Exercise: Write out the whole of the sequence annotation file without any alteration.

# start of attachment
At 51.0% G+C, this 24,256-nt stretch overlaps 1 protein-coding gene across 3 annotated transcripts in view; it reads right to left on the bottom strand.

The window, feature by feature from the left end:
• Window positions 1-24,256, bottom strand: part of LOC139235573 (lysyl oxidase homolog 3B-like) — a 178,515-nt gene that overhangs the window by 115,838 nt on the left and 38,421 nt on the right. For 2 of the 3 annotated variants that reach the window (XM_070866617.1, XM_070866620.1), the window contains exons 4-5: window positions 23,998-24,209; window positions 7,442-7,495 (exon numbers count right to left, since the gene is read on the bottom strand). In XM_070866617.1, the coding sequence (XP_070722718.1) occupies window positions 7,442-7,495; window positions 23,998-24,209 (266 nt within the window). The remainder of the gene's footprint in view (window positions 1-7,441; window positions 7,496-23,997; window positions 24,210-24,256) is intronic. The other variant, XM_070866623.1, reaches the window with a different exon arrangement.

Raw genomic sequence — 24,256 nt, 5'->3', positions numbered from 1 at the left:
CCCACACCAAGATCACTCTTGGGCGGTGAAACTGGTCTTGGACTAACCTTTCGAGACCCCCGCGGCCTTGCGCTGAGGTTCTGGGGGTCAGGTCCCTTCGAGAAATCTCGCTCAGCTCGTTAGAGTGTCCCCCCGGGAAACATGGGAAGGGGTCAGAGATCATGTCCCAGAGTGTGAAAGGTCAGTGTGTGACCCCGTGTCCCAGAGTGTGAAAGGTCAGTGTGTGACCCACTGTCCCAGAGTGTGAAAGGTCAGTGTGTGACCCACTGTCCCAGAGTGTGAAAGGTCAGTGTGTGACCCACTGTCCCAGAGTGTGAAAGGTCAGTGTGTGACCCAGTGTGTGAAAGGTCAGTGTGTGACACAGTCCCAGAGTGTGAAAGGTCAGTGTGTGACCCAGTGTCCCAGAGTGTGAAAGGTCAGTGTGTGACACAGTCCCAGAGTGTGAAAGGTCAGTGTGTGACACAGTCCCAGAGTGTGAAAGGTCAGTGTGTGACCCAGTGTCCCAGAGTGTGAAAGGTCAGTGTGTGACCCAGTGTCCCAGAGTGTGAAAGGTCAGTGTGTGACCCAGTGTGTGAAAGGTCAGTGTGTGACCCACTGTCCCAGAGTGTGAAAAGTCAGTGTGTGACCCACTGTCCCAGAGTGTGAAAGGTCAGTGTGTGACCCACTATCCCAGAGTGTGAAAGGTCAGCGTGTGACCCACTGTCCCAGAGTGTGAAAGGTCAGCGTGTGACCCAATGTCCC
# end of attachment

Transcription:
At 51.0% G+C, this 24,256-nt stretch overlaps 1 protein-coding gene across 3 annotated transcripts in view; it reads right to left on the bottom strand.

The window, feature by feature from the left end:
• Window positions 1-24,256, bottom strand: part of LOC139235573 (lysyl oxidase homolog 3B-like) — a 178,515-nt gene that overhangs the window by 115,838 nt on the left and 38,421 nt on the right. For 2 of the 3 annotated variants that reach the window (XM_070866617.1, XM_070866620.1), the window contains exons 4-5: window positions 23,998-24,209; window positions 7,442-7,495 (exon numbers count right to left, since the gene is read on the bottom strand). In XM_070866617.1, the coding sequence (XP_070722718.1) occupies window positions 7,442-7,495; window positions 23,998-24,209 (266 nt within the window). The remainder of the gene's footprint in view (window positions 1-7,441; window positions 7,496-23,997; window positions 24,210-24,256) is intronic. The other variant, XM_070866623.1, reaches the window with a different exon arrangement.

Raw genomic sequence — 24,256 nt, 5'->3', positions numbered from 1 at the left:
CCCACACCAAGATCACTCTTGGGCGGTGAAACTGGTCTTGGACTAACCTTTCGAGACCCCCGCGGCCTTGCGCTGAGGTTCTGGGGGTCAGGTCCCTTCGAGAAATCTCGCTCAGCTCGTTAGAGTGTCCCCCCGGGAAACATGGGAAGGGGTCAGAGATCATGTCCCAGAGTGTGAAAGGTCAGTGTGTGACCCCGTGTCCCAGAGTGTGAAAGGTCAGTGTGTGACCCACTGTCCCAGAGTGTGAAAGGTCAGTGTGTGACCCACTGTCCCAGAGTGTGAAAGGTCAGTGTGTGACCCACTGTCCCAGAGTGTGAAAGGTCAGTGTGTGACCCAGTGTGTGAAAGGTCAGTGTGTGACACAGTCCCAGAGTGTGAAAGGTCAGTGTGTGACCCAGTGTCCCAGAGTGTGAAAGGTCAGTGTGTGACACAGTCCCAGAGTGTGAAAGGTCAGTGTGTGACACAGTCCCAGAGTGTGAAAGGTCAGTGTGTGACCCAGTGTCCCAGAGTGTGAAAGGTCAGTGTGTGACCCAGTGTCCCAGAGTGTGAAAGGTCAGTGTGTGACCCAGTGTGTGAAAGGTCAGTGTGTGACCCACTGTCCCAGAGTGTGAAAAGTCAGTGTGTGACCCACTGTCCCAGAGTGTGAAAGGTCAGTGTGTGACCCACTATCCCAGAGTGTGAAAGGTCAGCGTGTGACCCACTGTCCCAGAGTGTGAAAGGTCAGCGTGTGACCCAATGTCCC